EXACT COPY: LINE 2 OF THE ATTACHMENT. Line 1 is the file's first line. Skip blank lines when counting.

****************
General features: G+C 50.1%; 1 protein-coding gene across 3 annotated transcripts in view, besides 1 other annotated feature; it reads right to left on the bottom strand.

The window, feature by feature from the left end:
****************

The window, feature by feature from the left end: